I think it's been so long since we've allowed nature to take it's course there are so many unanswered questions about how mother nature may take care of certain maladies on her own time and her own way. I still don't think Harley's lungs needed sucking for instance. I think he's have been fine to work it out or at least TRY to on his own... but we'll never know that now.

    Love ya,

  4. Some couches in the waiting room wouldn't be a sin, either.

  5. Ms. Bastard Dear- I know. He is here. He is well. I just wonder how much trouble we create with our technology which we then use technology to deal with and call it progress?

    Mel- Exactly. When you're in labor, you do lose a certain amount of modesty but it's completely ridiculous to try and relax under those circumstances, let the body do what it needs to do. And I just talked to Lily and Little Man has nursed all night and she's worried that he's not getting "enough" although he has been frequently peeing and pooping. I assured her he is fine, he just likes to nurse.

    Ms. Fleur- Yep. They have to do "everything" no matter what.

    DTG- They don't have couches here for a reason and we know what that reason is.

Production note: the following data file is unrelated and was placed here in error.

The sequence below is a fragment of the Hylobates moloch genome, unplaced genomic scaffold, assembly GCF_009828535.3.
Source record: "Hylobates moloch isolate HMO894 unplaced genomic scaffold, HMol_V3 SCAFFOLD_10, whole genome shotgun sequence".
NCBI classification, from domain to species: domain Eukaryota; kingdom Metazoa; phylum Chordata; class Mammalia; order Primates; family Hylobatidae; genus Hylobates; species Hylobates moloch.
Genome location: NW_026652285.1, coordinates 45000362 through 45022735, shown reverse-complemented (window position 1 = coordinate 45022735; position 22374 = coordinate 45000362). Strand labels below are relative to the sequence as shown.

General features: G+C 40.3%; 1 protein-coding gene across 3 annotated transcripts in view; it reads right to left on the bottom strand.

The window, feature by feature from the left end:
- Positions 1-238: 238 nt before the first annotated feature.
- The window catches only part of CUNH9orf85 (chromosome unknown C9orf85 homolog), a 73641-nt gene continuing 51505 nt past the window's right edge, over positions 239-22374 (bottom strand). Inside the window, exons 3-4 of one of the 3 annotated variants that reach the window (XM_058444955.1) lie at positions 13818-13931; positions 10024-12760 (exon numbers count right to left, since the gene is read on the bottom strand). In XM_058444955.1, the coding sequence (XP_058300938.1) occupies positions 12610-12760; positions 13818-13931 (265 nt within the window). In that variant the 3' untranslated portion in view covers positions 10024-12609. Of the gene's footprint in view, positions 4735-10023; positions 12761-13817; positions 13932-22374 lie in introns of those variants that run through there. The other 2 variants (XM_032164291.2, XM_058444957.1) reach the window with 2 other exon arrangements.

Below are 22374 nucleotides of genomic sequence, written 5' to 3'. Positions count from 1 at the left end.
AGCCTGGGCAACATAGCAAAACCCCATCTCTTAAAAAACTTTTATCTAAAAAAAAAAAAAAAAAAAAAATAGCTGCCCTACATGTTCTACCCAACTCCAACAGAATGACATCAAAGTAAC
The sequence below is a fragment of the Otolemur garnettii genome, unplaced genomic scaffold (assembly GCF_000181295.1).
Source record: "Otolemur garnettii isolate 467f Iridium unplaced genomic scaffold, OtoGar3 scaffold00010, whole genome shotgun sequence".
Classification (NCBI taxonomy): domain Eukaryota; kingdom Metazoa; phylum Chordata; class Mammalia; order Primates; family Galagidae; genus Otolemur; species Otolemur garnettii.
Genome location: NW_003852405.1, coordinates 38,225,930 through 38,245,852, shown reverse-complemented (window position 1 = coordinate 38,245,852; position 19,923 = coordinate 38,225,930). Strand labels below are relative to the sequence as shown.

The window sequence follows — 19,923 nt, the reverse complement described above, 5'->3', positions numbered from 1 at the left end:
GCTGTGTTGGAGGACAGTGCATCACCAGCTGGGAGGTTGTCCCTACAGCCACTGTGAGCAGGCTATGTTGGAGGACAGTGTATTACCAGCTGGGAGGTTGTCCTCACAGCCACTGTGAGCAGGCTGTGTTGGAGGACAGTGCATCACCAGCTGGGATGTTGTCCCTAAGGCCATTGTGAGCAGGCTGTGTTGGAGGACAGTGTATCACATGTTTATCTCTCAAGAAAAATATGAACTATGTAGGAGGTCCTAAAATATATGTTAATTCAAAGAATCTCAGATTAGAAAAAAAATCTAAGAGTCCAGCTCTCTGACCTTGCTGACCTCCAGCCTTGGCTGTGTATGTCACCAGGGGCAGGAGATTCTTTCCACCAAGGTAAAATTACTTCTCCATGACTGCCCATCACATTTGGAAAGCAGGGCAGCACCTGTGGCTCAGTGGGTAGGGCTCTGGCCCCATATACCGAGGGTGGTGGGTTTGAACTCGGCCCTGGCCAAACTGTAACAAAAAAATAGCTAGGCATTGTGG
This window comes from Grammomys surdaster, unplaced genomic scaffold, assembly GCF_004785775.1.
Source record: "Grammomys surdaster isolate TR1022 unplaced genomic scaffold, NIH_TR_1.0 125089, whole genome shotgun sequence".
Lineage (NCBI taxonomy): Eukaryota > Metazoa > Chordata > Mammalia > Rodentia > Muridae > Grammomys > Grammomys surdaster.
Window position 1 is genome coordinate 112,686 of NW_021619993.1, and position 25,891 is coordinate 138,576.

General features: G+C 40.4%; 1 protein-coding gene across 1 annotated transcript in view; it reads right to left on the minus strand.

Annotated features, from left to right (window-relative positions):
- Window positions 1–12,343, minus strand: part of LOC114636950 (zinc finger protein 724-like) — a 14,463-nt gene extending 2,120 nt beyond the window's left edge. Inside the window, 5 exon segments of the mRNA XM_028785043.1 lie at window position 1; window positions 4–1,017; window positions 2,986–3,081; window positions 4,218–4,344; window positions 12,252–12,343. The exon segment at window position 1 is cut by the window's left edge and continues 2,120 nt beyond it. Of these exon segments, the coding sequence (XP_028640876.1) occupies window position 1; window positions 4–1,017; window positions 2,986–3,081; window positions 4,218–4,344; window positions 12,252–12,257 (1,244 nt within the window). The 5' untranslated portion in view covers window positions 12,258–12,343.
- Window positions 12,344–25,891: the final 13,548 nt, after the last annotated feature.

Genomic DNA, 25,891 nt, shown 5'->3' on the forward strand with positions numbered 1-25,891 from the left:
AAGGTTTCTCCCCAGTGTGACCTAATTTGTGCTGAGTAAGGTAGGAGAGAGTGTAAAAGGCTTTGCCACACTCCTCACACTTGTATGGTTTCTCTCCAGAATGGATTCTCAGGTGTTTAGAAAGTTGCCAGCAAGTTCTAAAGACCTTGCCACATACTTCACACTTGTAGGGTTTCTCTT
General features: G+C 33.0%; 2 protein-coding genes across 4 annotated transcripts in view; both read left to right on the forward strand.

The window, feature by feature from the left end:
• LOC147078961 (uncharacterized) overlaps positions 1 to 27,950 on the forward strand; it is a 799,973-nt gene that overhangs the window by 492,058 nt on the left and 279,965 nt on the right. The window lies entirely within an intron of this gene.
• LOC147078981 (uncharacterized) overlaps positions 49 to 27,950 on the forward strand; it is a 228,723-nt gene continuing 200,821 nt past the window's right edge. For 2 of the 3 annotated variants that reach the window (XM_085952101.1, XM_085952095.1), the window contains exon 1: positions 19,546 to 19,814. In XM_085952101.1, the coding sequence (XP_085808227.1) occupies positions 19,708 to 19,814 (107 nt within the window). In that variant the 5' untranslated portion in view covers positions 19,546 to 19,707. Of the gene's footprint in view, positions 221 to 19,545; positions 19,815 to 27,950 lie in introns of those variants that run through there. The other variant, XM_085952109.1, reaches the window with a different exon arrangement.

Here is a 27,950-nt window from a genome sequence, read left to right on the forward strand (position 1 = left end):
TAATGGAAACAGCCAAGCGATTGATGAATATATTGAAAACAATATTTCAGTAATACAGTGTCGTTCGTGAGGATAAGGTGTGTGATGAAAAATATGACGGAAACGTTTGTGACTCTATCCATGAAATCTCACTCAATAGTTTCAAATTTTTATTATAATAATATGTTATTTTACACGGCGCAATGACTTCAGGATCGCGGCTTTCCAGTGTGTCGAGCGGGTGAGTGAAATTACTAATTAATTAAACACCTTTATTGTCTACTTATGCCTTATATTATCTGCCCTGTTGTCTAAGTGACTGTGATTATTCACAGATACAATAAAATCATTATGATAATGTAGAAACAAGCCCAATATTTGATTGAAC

6. Yeah, so people can laugh at me when I sleep sitting upright.

  7. I think things are done very differently on this side of The Pond. I had 2 premmie births (26 weeks and 34 weeks) and was still delivered by a midwife both times. The only doctor present was a Neonatal consultant (not sure what you call them - top guy anyway!) I was seen by a doctor but only briefly - the midwives are generally in charge of births over here.
    I'm so glad everything turned out for the best but I totally agree with you about too much intervention.
    Sorry for the long comment!

  8. Unfortunately, I don't think that Dr. Resident really cared all that much about him breaking the cord and showering blood everywhere. I think it just amused him. I heard him say something like, "What? The cord was really soft." Now this might be true, but still... Do you know if the drugs that they gave Lily soften up the cords? Well, I was a bit bothered by him no matter if it was his fault or not.
    And it drives me nuts that Nurse Elizabeth did all that great work, and then the docs come in every few hours to ask Lil a few questions that the nurses already know the answers to. Then it was so weird at the very end when Lily was so close to pushing him out with Elizabeth coaching her and that's when the team of doctors rush in, just to catch him. It was strange, but I guess that's just how hospital births go.

    I will never forget how you kept whispering to Nurse Elizabeth as Lil was almost done, "You just do it. You deliver him. I know you can do it." You were smiling such a sweet smile as you told her that.

  9. Congratulations! I love birth stories.